One article was from the Journal of Human Lactation, “US Hospitals Violate WHO Policy on the Distribution of Formula Sample Packs: Results of a National Survey” by Anne Merewood, et al, published September 24, 2010.  Another article is “Hospital Practices and Women’s Likelihood of Fulfilling Their Intention to Exclusively Breastfeed” by Eugene Declercq, MD, et al from the American Journal of Public Health, May 2009.  A third article is “Trends in US Hospital Distribution of Industry-Sponsored Infant Formula Sample Packs” by Radha Sadacharan, et al, published in Pediatrics, September 26, 2011.  I also read the Baby Friendly Hospital Initiatives that promote breastfeeding support as outlined by UNICEF/WHO.  Number 6 on this initiative is “Give newborn infants no food or drink other than breastmilk, unless medically indicated.” 

This gist of all the articles was that the majority of US hospitals, especially in the Midwest and South, still promote the use of formula by giving out the free formula gift packs to breastfeeding mothers, thereby conflicting new mothers and undermining successful breastfeeding.  US Healthy People 2010 objectives call for 60% of all new mothers to exclusively breastfeed at 6 months. Exclusive breastfeeding for the first 6 months is what AAP recommends also.  Supplementation of breastfeeding infants and being given free formula samples was significantly associated with mothers’ failure to fulfill their intentions to exclusively breastfeed according to these articles. Four hospital practices that have been statistically linked with likelihood of successful breasting are (1) helping mothers get started with breastfeeding,      (2) no supplementation with formula or water while in the hospital, (3) offering community resources for breastfeeding support after discharge, and (4) staff not giving the infant a pacifier.  In cases where mothers reported a comprehensive package of these supportive practices, primiparas were 6 times more likely to achieve their intention to exclusively breastfeed. Incidentally, some states and cities have actual bans on the practice of formula giveaways.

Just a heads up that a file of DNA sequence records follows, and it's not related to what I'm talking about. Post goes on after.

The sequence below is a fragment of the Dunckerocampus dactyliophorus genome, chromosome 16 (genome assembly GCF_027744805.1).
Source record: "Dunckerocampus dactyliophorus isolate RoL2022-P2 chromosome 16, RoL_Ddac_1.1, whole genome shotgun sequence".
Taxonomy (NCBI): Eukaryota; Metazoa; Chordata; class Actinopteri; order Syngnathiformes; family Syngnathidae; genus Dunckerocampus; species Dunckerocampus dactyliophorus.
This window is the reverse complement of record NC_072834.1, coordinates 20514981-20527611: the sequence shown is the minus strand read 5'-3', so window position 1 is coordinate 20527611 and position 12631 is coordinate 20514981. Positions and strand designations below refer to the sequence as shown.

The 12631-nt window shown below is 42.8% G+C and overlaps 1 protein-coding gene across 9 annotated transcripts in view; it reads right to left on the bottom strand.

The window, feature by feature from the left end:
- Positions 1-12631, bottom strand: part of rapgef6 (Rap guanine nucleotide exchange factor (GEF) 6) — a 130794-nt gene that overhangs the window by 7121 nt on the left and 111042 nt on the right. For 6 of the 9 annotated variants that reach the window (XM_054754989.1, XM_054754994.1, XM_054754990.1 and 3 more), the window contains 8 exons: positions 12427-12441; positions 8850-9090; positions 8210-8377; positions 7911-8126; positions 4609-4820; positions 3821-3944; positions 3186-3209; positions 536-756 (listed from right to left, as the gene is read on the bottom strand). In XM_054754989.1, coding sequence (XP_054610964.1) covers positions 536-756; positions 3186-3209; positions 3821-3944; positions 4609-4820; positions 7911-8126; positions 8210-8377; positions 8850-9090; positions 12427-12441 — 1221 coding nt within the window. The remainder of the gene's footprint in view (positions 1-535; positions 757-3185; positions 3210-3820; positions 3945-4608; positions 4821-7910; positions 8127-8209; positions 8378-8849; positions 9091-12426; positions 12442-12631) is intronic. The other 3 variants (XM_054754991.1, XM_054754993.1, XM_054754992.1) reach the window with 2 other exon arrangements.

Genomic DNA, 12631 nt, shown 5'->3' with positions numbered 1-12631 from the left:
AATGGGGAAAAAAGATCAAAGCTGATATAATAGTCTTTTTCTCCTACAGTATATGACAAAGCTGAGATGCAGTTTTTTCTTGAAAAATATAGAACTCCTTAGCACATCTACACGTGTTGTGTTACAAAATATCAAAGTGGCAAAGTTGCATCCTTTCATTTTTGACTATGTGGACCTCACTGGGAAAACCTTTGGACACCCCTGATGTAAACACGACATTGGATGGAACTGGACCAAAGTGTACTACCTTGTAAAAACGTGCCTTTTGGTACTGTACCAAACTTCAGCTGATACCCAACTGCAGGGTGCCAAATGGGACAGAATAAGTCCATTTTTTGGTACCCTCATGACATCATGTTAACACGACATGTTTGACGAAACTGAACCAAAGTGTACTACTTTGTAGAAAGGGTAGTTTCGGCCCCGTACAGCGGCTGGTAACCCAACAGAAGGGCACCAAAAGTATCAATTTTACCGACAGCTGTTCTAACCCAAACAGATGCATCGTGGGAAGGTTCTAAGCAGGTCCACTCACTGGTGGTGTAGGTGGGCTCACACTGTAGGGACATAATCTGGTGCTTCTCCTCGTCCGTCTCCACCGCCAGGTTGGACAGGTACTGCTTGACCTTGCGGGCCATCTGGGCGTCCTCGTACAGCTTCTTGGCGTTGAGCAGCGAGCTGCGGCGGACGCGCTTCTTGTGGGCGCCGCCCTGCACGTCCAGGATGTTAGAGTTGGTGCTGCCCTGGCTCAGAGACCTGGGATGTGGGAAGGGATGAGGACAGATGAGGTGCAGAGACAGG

In our director’s last newsletter, she pointed out that 86% of breastfeeding mothers surveyed at our hospital wished to receive the option of the formula samples.  Some surveys have even suggested that mothers would not choose a hospital where the option of free packs was not available.  Everyone likes to get free stuff.  This presents a conundrum for the postpartum nurse.  If  it is better for the nursing infant to go home without any formula samples, should we even be offering this to them?  Several years ago, it was suggested where I work to only give the formula packs to mothers who ask for them.  In other words, do not bring the subject up to them first.  This is the policy I go by.  I do not offer it to breastfeeding moms and only give them out if a mom asks me for it.  I’m anxious to hear everyone else’s thoughts and practices with this.